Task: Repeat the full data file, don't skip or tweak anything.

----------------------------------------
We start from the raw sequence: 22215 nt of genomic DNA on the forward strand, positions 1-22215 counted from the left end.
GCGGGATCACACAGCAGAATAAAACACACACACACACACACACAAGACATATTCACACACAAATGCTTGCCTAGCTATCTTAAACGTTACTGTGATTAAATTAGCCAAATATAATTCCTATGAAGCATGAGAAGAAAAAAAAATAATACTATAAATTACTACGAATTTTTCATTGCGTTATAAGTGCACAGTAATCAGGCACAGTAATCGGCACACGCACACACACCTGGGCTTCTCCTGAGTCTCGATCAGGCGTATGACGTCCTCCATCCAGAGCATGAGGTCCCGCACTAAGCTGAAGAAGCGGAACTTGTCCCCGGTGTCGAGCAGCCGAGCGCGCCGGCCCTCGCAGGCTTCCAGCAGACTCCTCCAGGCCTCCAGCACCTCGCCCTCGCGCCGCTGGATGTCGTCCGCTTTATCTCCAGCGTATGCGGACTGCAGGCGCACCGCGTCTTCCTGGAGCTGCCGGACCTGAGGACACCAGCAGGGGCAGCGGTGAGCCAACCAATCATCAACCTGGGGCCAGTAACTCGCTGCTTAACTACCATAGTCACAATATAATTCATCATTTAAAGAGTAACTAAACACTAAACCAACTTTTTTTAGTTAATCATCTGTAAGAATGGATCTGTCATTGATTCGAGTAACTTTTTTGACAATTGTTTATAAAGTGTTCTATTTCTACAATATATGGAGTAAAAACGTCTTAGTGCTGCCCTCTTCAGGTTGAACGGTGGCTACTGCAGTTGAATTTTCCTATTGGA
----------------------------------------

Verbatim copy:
We start from the raw sequence: 22215 nt of genomic DNA on the forward strand, positions 1-22215 counted from the left end.
GCGGGATCACACAGCAGAATAAAACACACACACACACACACACAAGACATATTCACACACAAATGCTTGCCTAGCTATCTTAAACGTTACTGTGATTAAATTAGCCAAATATAATTCCTATGAAGCATGAGAAGAAAAAAAAATAATACTATAAATTACTACGAATTTTTCATTGCGTTATAAGTGCACAGTAATCAGGCACAGTAATCGGCACACGCACACACACCTGGGCTTCTCCTGAGTCTCGATCAGGCGTATGACGTCCTCCATCCAGAGCATGAGGTCCCGCACTAAGCTGAAGAAGCGGAACTTGTCCCCGGTGTCGAGCAGCCGAGCGCGCCGGCCCTCGCAGGCTTCCAGCAGACTCCTCCAGGCCTCCAGCACCTCGCCCTCGCGCCGCTGGATGTCGTCCGCTTTATCTCCAGCGTATGCGGACTGCAGGCGCACCGCGTCTTCCTGGAGCTGCCGGACCTGAGGACACCAGCAGGGGCAGCGGTGAGCCAACCAATCATCAACCTGGGGCCAGTAACTCGCTGCTTAACTACCATAGTCACAATATAATTCATCATTTAAAGAGTAACTAAACACTAAACCAACTTTTTTTAGTTAATCATCTGTAAGAATGGATCTGTCATTGATTCGAGTAACTTTTTTGACAATTGTTTATAAAGTGTTCTATTTCTACAATATATGGAGTAAAAACGTCTTAGTGCTGCCCTCTTCAGGTTGAACGGTGGCTACTGCAGTTGAATTTTCCTATTGGA